Our servers already have the Crystal Reports run time engine that is available as part of the default installation of Microsoft Visual Studio. Our servers have Visual Studio either 2005 or 2008 or 2010 redistributable package of VS.
If a user uses the same Crystal Reports run time that is installed in the server, there is no need to install other dependencies or merge modules. But as developers use different Crystal Reports run time engines, it might need some additional steps which will be covered later in this article.
A common misconception about deploying a Crystal Reports application is that the production server must have the Crystal Reports .NET server components installed. However, in reality, it becomes practically impossible to install each and every Crystal Reports run time engines in a shared server. So the developers should approach the deployment in a different way:
Install the Crystal Reports Developer tools in their development (local) machine.
This now gets registered in your local machine’s GAC (Global Assembly Cache, which is C:\Windows\assembly). If you are using Visual Studio, to develop your .NET application, you add reference to these Crystal Reports decisions classes in web.config file from GAC.
Now, the development stage is over and you prepare your application for deployment to our production server.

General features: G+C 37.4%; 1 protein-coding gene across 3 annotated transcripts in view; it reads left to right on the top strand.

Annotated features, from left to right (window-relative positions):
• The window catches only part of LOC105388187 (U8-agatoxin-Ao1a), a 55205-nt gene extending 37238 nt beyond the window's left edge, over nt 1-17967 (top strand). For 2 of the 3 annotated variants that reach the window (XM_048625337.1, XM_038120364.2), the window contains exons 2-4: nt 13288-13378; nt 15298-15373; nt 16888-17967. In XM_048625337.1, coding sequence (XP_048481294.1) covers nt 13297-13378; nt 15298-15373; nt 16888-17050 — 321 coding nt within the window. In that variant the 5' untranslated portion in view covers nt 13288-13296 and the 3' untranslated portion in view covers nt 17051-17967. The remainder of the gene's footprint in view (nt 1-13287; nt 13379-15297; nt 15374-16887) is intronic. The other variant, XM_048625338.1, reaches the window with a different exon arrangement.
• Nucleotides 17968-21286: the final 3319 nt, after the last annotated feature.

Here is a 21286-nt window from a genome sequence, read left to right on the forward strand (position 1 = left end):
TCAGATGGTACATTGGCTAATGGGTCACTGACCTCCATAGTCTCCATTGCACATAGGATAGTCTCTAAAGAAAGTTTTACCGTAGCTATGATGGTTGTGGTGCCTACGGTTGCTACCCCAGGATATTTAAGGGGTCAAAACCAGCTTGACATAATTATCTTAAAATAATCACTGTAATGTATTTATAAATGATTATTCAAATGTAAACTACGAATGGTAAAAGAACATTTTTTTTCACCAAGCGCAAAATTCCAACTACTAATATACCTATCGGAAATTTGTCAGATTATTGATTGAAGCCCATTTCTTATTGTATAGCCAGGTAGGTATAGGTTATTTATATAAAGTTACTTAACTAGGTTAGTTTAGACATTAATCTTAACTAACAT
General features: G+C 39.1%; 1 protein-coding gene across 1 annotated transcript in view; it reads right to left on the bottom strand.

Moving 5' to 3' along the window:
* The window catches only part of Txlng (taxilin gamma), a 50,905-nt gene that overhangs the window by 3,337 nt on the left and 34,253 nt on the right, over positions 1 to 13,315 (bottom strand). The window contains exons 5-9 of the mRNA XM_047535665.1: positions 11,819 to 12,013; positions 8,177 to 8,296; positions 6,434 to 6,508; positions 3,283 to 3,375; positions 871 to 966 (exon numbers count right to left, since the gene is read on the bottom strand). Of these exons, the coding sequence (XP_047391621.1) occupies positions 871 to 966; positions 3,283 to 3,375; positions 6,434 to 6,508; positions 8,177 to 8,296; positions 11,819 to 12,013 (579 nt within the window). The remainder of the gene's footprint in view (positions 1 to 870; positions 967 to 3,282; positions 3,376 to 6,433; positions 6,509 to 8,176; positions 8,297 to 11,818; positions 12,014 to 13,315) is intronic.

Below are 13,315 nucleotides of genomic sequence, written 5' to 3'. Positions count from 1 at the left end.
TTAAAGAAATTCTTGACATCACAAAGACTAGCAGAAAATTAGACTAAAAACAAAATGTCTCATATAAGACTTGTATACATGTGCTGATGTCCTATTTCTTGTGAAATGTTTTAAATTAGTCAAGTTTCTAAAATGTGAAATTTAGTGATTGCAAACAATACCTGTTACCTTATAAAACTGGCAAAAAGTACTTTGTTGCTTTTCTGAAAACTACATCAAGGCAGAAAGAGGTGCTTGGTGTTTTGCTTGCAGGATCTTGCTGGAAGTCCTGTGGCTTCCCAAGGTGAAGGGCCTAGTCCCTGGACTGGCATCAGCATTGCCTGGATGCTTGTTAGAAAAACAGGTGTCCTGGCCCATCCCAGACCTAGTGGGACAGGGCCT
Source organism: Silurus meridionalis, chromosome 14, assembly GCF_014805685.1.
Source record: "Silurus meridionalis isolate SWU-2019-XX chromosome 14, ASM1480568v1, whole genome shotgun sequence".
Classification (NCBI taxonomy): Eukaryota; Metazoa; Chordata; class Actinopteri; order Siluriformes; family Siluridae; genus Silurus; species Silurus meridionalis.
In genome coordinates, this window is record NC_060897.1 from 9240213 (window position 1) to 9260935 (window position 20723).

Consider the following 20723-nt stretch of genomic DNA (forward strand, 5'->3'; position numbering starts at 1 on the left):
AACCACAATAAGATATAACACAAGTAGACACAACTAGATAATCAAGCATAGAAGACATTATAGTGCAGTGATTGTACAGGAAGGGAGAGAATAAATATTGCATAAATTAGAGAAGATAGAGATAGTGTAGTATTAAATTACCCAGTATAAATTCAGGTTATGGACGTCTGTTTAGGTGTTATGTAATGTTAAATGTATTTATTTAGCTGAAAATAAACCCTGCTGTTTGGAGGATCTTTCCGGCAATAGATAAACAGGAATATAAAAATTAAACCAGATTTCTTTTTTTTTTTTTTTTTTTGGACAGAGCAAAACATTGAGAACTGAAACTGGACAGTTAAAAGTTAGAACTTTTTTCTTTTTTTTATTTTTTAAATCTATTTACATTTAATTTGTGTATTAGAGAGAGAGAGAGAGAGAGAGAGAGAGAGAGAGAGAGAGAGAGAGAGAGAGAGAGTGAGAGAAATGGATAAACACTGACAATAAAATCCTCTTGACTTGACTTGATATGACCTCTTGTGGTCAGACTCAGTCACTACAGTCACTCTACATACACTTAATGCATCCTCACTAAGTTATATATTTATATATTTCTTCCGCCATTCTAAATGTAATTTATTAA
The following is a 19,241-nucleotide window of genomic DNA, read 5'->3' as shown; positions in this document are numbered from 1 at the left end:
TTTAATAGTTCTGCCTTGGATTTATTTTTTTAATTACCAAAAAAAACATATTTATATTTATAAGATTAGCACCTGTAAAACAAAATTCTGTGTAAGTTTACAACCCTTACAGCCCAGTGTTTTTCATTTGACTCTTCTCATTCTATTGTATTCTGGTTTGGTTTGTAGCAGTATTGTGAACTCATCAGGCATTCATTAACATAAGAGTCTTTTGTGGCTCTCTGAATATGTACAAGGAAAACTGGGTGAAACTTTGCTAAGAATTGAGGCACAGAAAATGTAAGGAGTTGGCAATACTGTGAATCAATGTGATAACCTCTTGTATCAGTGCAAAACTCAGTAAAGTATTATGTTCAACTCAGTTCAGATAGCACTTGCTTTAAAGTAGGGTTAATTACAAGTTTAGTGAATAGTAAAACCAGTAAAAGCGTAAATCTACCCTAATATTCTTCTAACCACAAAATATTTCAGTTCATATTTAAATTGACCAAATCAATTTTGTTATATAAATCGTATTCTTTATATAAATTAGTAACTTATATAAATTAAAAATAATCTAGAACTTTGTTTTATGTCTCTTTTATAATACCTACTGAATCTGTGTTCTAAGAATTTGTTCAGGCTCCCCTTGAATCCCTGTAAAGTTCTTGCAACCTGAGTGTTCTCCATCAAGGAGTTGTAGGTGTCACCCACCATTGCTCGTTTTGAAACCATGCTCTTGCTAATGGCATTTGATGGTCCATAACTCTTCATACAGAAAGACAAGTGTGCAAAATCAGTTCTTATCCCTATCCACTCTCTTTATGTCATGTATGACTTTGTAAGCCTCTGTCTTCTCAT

Deploy your application to our production server.
Now, if you are using a different Crystal Reports run time engine than the one installed in the server, you are likely to get an error which says “Crystal Reports run time not found”. Here, note that the Crystal Reports decisions components you used for your application are present in your local machine’s GAC and our production server may not have it. This is where “bin deploy” comes handy.
Bin deploying Crystal Reports Components
In your development (local machine), Crystal Decisions components get installed at C:\Program Files\Common Files\Crystal Decisions\x.x\managed
So, for all of the classes your application references, you need to copy the matching DLL files from the above Common Files folder to your application’s bin folder.
P.S: A bin folder may not be present by default. If you are deploying your application to main domain’s wwwroot folder, create a bin folder outside of this wwwroot folder and upload the DLL files there.
Add reference in web.config file
Finally make sure that your web.config file has correct reference to the DLLs that are present in the web.config file. An ASP.NET application always checks the dlls in an application’s bin folder before it checks GAC
That will be all, your ASP.NET application and Crystal Reports should be working fine now.